The use of the long-term evolution experiment has illuminated the complex mechanisms that allow adaptation to a consistent selective pressure in a single direction. However, it is possible that fluctuating and unpredictable stresses in the environment are more important drivers of evolution in nature (Kerwin et al. 2015), so there is a need for long-term experiments that include such stresses. The work of Quandt et al. represents, I hope, only the beginning of our ability to empirically study evolution in action.
Historical contingency and the evolution of a key innovation in an experimental population of escherichia coliProceedings of the National Academy of Sciences 105:7899–7906.https://doi.org/10.1073/pnas.0803151105
Downloads (link to download the article as PDF)
Download citations (links to download the citations from this article in formats compatible with various reference manager tools)
Open citations (links to open the citations from this article in various online reference manager services)
Cytoplasmic incompatibility (CI) is the most common symbiont-induced reproductive manipulation. Specifically, symbiont-induced sperm modifications cause catastrophic mitotic defects in the fertilized embryo and ensuing lethality in crosses between symbiotic males and either aposymbiotic females or females harboring a different symbiont strain. However, if the female carries the same symbiont strain, then embryos develop properly, thereby imparting a relative fitness benefit to symbiont-transmitting mothers. Thus, CI drives maternally-transmitted bacteria to high frequencies in arthropods worldwide. In the past two decades, CI experienced a boom in interest due to its (i) deployment in worldwide efforts to curb mosquito-borne diseases, (ii) causation by bacteriophage genes, cifA and cifB, that modify sexual reproduction, and (iii) important impacts on arthropod speciation. This review serves as a gateway to experimental, conceptual, and quantitative themes of CI and outlines significant gaps in understanding CI’s mechanism that are ripe for investigation from diverse subdisciplines in the life sciences.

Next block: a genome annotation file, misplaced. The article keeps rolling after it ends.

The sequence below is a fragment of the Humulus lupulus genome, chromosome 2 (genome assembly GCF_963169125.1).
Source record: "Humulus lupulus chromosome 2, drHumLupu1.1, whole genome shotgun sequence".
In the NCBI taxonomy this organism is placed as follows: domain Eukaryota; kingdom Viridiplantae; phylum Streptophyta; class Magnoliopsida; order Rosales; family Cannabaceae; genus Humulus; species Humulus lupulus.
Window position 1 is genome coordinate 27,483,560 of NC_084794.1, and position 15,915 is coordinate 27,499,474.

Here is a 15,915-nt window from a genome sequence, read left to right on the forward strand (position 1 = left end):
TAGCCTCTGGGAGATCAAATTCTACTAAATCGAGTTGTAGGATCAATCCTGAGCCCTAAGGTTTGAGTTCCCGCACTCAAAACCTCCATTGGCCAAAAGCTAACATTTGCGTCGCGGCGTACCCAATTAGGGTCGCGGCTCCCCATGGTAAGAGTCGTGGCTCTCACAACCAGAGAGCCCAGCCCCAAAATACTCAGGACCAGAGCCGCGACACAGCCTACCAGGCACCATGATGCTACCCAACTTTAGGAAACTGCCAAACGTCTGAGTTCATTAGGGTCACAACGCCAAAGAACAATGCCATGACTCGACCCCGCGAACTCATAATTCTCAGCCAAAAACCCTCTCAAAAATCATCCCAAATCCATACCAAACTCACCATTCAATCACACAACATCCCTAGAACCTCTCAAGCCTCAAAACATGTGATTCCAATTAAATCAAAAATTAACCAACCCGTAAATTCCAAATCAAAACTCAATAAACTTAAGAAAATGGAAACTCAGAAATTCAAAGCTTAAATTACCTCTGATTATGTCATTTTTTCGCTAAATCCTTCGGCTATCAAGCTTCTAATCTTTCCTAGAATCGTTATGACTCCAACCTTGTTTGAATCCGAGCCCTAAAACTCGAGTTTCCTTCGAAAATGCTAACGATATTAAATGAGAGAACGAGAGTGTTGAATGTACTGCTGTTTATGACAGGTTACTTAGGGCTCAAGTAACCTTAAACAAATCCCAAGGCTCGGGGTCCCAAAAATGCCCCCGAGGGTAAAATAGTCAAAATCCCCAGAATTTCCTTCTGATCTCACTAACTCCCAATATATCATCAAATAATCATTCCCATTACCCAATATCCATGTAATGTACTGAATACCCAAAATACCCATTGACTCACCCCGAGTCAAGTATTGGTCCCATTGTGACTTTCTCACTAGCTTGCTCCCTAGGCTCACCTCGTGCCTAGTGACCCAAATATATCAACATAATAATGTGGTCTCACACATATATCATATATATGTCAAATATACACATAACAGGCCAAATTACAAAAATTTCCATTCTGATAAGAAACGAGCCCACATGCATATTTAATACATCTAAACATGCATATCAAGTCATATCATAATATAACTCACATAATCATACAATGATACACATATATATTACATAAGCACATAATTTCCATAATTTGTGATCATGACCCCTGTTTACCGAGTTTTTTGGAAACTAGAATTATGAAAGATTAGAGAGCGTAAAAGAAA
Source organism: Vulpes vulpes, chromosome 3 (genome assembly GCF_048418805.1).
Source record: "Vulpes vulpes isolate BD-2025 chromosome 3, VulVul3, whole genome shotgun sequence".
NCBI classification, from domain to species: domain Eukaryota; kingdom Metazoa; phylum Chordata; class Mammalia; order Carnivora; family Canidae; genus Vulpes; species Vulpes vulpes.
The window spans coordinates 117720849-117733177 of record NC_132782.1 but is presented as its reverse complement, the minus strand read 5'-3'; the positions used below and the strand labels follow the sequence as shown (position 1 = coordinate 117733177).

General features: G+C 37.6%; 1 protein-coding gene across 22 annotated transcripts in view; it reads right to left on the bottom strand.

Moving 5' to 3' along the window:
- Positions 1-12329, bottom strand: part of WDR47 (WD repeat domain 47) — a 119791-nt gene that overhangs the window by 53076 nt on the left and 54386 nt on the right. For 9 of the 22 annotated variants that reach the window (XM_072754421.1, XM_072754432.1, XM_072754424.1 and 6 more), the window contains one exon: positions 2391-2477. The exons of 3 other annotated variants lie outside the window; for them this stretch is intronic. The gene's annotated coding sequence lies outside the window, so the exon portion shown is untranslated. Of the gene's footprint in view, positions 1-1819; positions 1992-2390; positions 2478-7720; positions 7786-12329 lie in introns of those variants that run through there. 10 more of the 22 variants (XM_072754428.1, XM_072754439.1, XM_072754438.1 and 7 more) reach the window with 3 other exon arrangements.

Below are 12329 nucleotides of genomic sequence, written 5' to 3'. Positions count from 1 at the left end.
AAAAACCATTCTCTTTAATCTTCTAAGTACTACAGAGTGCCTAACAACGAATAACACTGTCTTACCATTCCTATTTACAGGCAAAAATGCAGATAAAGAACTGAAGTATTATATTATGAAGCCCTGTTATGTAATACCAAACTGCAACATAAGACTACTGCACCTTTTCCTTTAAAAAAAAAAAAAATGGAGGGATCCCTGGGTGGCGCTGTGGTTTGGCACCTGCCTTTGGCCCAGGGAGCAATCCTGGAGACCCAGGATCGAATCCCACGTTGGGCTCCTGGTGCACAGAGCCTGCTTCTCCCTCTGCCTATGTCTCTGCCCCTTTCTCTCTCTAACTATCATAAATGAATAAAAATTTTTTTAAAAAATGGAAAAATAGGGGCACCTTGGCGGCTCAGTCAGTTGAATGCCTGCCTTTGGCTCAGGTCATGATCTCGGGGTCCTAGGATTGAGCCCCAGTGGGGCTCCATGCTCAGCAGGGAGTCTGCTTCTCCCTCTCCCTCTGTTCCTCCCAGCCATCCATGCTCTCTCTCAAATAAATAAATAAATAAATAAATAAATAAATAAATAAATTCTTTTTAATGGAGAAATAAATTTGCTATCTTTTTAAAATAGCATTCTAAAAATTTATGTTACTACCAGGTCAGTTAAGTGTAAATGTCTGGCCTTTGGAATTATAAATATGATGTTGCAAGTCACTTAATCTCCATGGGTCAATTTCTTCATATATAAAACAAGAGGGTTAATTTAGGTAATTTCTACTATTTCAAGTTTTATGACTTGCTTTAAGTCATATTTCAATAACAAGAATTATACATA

Two distinct mechanisms for primordial germ cell (PGC) specification are observed within Bilatera: early determination by maternal factors or late induction by zygotic cues. Here we investigate the molecular basis for PGC specification in Nematostella, a representative pre-bilaterian animal where PGCs arise as paired endomesodermal cell clusters during early development. We first present evidence that the putative PGCs delaminate from the endomesoderm upon feeding, migrate into the gonad primordia, and mature into germ cells. We then show that the PGC clusters arise at the interface between hedgehog1 and patched domains in the developing mesenteries and use gene knockdown, knockout and inhibitor experiments to demonstrate that Hh signaling is required for both PGC specification and general endomesodermal patterning. These results provide evidence that the Nematostella germline is specified by inductive signals rather than maternal factors, and support the existence of zygotically-induced PGCs in the eumetazoan common ancestor.